Running roughly in parallel to the processing of visual motion is the analysis of disparity cues. At each step from striate to MT/V5 to MST to 7a, neurons are found that are tuned to disparity (Poggio and Poggio 1984; Roy, Komatsu, and Wurtz 1992; Gnadt and Mays 1995). Little is known as to how binocular cues are used for shape representation.

A more temporal cortical stream represents shape using luminance and color cues. Neurons have been described that represent all sorts of luminance cues, such as orientation (Hubel and Wiesel 1977) and borders (von der Heydt, Peterhans, and Baumgartner 1984). Geometrical figures (Tanaka 1993), as well as shapes as complex as faces (Gross 1973), may be represented by temporal cortical neurons. Color analysis surely is used in object identification, although little formal work has been done. Surprisingly, the dependence of these neurons upon parameters of motion (Perrett et al. 1985) and disparity are as yet little explored. Such studies are crucial, as the psychophysical ability to describe shape (a putative temporal stream analysand) does not deteriorate when motion or disparity (a putative dorsal stream analy-sand) is the underlying representation.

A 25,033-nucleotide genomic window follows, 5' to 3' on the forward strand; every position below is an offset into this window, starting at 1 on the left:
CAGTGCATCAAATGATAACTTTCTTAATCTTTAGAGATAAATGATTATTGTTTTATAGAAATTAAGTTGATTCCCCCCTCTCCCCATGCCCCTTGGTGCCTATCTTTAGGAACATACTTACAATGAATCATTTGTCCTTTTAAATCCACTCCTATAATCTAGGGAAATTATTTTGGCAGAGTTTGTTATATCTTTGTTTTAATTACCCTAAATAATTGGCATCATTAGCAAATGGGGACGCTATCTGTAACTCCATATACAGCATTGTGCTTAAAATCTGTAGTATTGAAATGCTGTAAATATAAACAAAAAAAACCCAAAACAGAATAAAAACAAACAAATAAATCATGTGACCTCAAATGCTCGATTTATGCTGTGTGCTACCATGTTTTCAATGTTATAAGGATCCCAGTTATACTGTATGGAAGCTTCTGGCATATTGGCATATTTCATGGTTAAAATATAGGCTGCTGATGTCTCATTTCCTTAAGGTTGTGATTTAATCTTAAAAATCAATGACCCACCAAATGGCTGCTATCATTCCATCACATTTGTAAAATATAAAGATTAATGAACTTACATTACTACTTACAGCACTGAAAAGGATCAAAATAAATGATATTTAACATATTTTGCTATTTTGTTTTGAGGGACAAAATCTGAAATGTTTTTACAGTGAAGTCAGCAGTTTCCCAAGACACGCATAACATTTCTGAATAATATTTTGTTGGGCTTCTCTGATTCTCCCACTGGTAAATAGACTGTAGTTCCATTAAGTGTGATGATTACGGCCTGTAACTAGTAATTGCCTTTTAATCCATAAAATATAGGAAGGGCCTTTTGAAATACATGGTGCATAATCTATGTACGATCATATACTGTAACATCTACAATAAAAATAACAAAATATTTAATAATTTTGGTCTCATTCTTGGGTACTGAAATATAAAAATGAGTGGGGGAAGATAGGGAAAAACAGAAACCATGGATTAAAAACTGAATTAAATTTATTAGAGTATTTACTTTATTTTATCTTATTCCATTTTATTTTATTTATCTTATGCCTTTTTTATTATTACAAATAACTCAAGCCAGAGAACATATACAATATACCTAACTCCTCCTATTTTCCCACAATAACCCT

In summary, the visual perception of 3-D structure utilizes motion, disparity, and luminance. Psychophysical studies have defined the limits of our ability, while computational studies have developed a formal framework to describe the perceptual process as well as to test hypotheses. Anatomical and physiological results have provided essential cues from functional systems.

See also

-- Ralph M. Siegel